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I can’t afford to fund my family law litigation – what can I do?

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This is a common question faced by many people who separate. Litigation can be expensive and it is not uncommon for one person to control most of the parties’ wealth in a relationship. In this situation, the person who does not have control of the parties’ wealth or who earns a much lower income than the other party, is at a disadvantage.

So, what can be done?

The disadvantaged party can apply for a Court order to give them access to funds before the litigation is concluded. This can be done in two different ways.

Applying for an interim costs order

This is an order made specifically to allow one party to access funds for the purpose of funding their litigation. The funds can come from a variety of sources – for example, it could be a cash payment from the other party, proceeds from the sale of a joint property, or from the parties’savings.

When applying for an interim costs order, the Court will consider many factors, including:

• The applicant’s and the respondent’s financial circumstances to assess whether the applicant actually needs an interim costs order and whether there are sufficient funds in the asset pool for this purpose;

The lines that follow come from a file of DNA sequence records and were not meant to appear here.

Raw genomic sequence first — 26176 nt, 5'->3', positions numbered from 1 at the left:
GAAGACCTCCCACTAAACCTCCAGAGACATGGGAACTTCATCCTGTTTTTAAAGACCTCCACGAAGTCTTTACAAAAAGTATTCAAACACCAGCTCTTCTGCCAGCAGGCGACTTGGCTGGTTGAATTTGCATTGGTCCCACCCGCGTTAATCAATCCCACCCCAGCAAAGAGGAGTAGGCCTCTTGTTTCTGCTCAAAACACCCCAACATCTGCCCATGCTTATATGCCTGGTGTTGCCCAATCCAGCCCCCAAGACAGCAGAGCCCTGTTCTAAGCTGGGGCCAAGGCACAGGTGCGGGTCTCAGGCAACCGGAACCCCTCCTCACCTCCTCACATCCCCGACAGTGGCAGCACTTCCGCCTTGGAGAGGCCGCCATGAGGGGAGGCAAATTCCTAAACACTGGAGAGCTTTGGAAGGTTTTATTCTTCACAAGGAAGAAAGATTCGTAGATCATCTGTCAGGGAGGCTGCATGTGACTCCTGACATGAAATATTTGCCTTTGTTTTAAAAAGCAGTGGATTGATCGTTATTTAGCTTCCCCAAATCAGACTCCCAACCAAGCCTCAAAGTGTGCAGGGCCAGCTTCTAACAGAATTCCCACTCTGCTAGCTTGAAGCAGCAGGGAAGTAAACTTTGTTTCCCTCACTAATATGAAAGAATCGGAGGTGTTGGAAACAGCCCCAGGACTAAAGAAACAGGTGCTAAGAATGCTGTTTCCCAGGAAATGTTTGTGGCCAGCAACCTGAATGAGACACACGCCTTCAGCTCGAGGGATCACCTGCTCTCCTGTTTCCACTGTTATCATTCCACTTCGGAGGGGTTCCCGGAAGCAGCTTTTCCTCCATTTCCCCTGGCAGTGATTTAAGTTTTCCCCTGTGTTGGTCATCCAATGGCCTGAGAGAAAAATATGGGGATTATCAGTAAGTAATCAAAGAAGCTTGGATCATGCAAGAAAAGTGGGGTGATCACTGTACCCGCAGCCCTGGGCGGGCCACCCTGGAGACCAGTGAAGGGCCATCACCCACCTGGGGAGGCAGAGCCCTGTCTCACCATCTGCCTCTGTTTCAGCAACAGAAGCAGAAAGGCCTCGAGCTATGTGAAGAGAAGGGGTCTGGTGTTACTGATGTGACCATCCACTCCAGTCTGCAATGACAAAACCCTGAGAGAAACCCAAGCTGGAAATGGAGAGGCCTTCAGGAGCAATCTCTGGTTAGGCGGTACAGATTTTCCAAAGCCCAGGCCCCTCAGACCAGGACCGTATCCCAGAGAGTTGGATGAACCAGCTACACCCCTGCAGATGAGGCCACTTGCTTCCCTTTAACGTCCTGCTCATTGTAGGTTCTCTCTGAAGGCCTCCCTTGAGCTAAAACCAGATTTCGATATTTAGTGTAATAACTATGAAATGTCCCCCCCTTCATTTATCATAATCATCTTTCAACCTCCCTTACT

• The applicant’s inability to fund their legal costs and the consequences of this;

• Whether the applicant has made enquiries for alternate financing and the outcome of those enquiries, for example, can the applicant borrow money from a family member?

• The applicant’s estimated legal costs.

When an interim costs order is made, it is important that the quantum of the costs order and the purpose of the order is specified. This ensures that the party receiving the funds, do not receive a “blank cheque” to use as they please.

Applying for an interim property settlement order

This order allows one party to receive funds as an interim property settlement. This means that the -funds will form part of any final property settlement ultimately received by that party. For example, if that party receives $300,000 as an interim property settlement, and the Court ultimately orders they should receive $1m as a final property settlement, then they will only get a further payment of $700,000. There is no obligation for the funds to be used to finance the party’s litigation.

The matters that the Court must take into account when considering an application for interim property settlement are different from those for an interim costs order. It is important to seek specialist advice about these matters, particularly because the different types of orders can have different impacts on the outcome of the final property settlement.

Carrie Gan

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Carrie Gan is a Lawyer of the firm 18 Kendall Lane, New Acton
Canberra City ACT 2601 T: (02) 6212 7600
E: [email protected]
www.ddcslawyers.com.au

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